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23rd January 1970
Page 40
Page 40, 23rd January 1970 — meet
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Charles Edwards

• "I believe you're publishing an article on the AEC 1922 S-type bus? Well; I was the designer." That is how we caught up with Charles Kearns Edwards. With such a varied career and so many interests in life it is no wonder that the years have yet to catch up on Mr. Edwards, whose appearance belies his 82 years.

Born in 1887 and educated at the Regent Street Polytechnic and Crystal Palace School of Engineering, he spent 1905 to 1908 in works departments and drawing offices of engineering firms. including D. Napier and Son at Acton, and received a thorough practical grounding. But it was in 1912 that he began to make a real mark in road transport.

In the period 1912-1929 he worked for the Associated Equipment Co. Ltd. (AEC) and the Associated Daimler Co. Ltd.. becoming assistant works manager, chief draughtsman, designer and chief engineer with both companies in turn.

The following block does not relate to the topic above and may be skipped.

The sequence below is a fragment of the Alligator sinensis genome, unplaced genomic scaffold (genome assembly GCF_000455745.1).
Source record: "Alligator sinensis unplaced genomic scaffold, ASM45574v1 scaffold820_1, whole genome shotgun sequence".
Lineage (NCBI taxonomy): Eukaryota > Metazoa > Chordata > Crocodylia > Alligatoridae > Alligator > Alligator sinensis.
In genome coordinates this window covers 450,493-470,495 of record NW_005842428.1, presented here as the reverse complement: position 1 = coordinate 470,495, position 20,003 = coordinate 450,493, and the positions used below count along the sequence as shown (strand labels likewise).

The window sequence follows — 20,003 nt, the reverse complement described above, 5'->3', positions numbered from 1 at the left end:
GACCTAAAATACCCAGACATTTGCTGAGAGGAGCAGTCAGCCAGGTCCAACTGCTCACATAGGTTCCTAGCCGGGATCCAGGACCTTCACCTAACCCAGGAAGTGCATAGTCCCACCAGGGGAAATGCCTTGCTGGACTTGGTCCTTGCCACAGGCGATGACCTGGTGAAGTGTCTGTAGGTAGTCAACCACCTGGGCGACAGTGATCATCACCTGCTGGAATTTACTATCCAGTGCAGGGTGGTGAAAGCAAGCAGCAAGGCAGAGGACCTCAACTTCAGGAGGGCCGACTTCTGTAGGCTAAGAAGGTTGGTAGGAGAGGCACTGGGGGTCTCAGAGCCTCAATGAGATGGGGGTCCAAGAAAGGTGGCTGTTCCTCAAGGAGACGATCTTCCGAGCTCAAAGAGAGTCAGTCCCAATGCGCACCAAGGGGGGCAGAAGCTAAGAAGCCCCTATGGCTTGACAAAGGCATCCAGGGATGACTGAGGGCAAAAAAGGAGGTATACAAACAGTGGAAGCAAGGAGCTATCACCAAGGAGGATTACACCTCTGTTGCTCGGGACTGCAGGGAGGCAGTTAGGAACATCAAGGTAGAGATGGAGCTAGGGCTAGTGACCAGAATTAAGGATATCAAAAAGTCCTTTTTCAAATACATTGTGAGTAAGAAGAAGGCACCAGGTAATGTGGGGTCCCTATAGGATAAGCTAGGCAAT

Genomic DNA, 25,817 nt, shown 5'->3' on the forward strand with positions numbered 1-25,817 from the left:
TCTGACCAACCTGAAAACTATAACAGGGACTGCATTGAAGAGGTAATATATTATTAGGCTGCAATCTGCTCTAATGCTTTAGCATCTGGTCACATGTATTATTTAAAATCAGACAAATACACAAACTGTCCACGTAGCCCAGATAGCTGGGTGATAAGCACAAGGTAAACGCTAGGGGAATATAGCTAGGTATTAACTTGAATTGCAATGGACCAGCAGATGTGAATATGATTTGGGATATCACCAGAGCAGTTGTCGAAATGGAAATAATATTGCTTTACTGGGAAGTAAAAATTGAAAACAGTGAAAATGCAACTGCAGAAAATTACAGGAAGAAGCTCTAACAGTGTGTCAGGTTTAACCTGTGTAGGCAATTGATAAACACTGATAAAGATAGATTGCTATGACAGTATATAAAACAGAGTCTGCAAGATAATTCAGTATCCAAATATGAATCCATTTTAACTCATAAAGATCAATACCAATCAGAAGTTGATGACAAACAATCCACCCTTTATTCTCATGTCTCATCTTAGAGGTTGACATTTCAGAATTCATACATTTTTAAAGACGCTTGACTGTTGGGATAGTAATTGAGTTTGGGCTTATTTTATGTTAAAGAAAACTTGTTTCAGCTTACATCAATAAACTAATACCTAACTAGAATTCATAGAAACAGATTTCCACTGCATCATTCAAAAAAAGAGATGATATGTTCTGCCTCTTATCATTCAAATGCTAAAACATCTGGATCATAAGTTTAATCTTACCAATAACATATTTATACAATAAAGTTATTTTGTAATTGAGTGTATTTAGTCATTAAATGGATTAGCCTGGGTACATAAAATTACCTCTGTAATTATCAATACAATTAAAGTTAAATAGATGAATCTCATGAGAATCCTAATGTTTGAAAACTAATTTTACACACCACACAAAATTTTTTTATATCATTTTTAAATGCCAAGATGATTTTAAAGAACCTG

During this period, Charles Edwards was responsible for the design and development of all London General Omnibus Co.'s bus chassis and engines, and his creations included the AEC K-type and S-type open-top doubledeckers (the latter featured in CM on December 26 last). His personal "firsts" include the first one-step bus, the first covered-top doubledecker and the first diesel-engined bus. After wartime work on military vehicles, it was back to buses in 1929 as chief engineer of Morris Commercial Cars Ltd. During his three years there, he was responsible for the Morris Dictator petrol-engine bus which he recalls was capable of 64 mph.

In the years between 1932 and 1936 Charles Edwards was chief engineer to Guy Motors, where he developed trolleybuses as well as petrol and diesel vehicles. But in the subsequent period he branched out into the design of municipal vehicles and mechanical handling devices, becoming chief engineer with Shelvoke and Drewry Ltd. at Letchworth. Here he developed the fore and aft tipper and rear bin lift--but there were heavy transporters up to 40 tons to be engineered as well. He also found time to invent a number of mechanical items which are still in use.

His pastimes are as varied as his career. An AEC rifle team member in his early days, he remains interested in shooting and has been a medal-winning long-distance cyclist. A member of the IMechE and SAE, he is still so active as a consulting engineer that we had difficulty in arranging an interview for this column! D.R.


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